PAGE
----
Difficulty in Procedural Categorization Tasks
While there are high-performing measures of categorization difficulty for RB categorization tasks, in which the optimal strategy is a simple explicit rule, predicting human performance in II categorization tasks, in which category membership is determined by similarity, has been historically difficult. This dissertation proposes a novel biologically motivated difficulty measure that can be generalized across stimulus types and category structures: the Striatal Difficulty Measure (SDM). The SDM is compared to 12 previously proposed measures on an extensive data set that includes conditions with continuous- and binary-valued stimulus dimensions, a variety of different stimulus types, and linearly- and nonlinearly-separable categories. Across this diverse dataset, the SDM was the most successful at predicting the numerical values of the mean error rates in each condition as well as predicting the observed rank ordering of conditions by difficulty.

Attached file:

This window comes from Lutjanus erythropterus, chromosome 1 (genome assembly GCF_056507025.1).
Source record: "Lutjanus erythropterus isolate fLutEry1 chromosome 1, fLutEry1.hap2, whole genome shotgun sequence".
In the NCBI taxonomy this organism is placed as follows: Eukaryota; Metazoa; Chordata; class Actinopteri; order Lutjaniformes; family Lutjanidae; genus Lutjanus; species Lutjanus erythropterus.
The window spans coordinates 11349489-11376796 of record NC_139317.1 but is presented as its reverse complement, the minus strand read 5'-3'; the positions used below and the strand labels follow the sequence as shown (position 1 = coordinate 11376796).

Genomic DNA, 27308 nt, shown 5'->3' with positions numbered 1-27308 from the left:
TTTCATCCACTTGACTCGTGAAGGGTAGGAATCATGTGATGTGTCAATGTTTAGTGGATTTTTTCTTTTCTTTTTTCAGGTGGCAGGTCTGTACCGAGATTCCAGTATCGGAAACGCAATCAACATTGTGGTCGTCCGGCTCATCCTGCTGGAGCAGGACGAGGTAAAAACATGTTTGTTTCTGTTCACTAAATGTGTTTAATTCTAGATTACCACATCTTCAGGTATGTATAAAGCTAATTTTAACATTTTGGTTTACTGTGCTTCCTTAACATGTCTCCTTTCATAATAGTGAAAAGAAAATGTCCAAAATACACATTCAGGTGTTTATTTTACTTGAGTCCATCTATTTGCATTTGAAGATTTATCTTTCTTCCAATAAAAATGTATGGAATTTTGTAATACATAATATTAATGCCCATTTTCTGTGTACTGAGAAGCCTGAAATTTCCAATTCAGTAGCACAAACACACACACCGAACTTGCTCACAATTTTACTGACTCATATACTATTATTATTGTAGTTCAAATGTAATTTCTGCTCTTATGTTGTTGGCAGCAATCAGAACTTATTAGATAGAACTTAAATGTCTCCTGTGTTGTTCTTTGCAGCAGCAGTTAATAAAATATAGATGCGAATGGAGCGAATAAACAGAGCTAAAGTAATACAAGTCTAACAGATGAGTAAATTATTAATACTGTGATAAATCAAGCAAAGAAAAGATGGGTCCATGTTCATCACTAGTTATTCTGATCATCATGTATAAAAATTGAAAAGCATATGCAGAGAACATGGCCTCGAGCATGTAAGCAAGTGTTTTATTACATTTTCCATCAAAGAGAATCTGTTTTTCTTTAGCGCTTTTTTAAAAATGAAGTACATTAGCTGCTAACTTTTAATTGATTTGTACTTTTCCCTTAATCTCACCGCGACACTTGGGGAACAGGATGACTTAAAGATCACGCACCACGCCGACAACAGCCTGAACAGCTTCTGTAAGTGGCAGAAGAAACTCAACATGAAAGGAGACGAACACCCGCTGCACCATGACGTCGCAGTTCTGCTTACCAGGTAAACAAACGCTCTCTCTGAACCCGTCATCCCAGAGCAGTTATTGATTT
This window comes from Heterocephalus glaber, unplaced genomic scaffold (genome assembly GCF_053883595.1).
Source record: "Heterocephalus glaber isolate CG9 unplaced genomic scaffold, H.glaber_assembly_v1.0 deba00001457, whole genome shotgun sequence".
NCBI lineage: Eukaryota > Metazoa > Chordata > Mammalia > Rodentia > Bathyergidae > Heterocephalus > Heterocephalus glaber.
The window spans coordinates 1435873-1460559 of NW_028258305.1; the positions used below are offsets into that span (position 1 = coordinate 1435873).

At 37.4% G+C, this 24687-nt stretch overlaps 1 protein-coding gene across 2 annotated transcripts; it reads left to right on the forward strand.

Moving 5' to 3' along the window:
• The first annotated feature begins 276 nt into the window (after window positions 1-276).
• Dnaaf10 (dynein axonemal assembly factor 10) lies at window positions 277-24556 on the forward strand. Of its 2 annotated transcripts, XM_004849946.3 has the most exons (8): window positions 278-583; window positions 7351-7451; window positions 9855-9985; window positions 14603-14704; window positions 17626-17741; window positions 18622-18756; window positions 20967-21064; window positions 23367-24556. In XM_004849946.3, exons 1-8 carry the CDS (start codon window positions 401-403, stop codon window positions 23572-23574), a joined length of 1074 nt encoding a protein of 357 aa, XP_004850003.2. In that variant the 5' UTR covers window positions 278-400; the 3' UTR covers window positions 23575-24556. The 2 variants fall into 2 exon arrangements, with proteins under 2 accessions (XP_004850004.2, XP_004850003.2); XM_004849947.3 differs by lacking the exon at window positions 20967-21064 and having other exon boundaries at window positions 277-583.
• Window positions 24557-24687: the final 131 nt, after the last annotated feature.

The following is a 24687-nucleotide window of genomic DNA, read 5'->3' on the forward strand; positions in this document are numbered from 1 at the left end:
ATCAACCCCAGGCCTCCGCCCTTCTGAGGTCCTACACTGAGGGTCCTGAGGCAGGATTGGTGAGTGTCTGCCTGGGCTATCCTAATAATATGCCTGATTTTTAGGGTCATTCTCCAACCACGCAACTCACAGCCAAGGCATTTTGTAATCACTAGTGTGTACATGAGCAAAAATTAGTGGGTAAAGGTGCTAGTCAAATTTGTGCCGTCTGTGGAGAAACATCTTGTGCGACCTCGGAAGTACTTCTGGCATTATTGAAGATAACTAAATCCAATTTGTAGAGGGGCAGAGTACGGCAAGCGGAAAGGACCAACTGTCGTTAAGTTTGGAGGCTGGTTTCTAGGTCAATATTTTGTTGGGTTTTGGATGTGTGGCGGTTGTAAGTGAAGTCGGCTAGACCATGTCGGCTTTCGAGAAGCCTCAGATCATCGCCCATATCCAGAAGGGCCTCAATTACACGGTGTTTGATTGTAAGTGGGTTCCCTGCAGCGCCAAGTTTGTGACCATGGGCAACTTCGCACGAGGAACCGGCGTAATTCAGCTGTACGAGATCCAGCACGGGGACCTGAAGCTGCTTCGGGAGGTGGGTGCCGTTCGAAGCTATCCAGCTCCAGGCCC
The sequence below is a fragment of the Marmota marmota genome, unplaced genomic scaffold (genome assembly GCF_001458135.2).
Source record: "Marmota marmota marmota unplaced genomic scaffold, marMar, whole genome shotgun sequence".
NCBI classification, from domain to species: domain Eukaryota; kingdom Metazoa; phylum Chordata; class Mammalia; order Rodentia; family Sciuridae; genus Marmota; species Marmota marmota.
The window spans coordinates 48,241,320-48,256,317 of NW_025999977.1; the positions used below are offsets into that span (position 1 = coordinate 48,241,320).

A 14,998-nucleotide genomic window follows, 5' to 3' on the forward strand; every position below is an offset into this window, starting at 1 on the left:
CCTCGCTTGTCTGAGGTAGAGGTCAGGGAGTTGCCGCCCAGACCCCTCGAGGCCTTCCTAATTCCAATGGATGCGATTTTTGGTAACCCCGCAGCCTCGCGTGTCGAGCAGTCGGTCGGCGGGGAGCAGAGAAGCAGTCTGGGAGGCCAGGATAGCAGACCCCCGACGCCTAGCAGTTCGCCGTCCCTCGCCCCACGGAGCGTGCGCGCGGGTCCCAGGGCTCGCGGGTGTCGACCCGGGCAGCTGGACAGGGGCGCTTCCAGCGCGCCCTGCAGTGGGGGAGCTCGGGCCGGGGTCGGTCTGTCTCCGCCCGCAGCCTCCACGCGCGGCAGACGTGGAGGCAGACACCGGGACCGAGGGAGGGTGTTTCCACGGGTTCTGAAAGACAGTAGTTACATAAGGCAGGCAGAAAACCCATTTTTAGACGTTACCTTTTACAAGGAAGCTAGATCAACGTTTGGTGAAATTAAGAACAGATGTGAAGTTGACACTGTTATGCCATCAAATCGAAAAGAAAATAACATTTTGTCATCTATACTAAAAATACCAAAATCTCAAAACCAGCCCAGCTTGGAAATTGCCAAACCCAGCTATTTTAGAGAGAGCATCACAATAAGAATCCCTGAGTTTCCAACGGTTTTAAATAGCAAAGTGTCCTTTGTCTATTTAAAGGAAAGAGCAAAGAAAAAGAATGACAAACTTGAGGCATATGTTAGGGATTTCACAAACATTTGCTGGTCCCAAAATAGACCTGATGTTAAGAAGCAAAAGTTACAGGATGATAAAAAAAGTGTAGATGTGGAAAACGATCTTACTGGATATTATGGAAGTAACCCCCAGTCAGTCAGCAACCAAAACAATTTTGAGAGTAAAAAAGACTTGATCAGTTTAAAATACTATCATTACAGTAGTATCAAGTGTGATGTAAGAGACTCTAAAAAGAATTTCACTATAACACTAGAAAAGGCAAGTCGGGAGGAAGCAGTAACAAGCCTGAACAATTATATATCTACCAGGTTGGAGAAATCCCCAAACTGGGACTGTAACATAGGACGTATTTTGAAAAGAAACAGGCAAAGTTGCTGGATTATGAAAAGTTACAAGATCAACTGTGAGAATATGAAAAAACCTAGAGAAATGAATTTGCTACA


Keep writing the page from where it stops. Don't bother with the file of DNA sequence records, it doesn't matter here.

This dissertation also investigates the effects of three different factors on category learning difficulty: linear separability, variability on stimulus dimensions that are irrelevant to the categorization decision, and instruction on the optimal categorization strategy. The results clarify a long-standing uncertainty in the field by showing that linear separability plays no role in II learning difficulty. They also establish two novel dissociations between RB and II category learning: variability on irrelevant stimulus dimensions impacts II learning but not RB learning while instructions on the optimal strategy impact RB learning but not II learning. Finally, the theoretical and neurobiological implications of these results are discussed.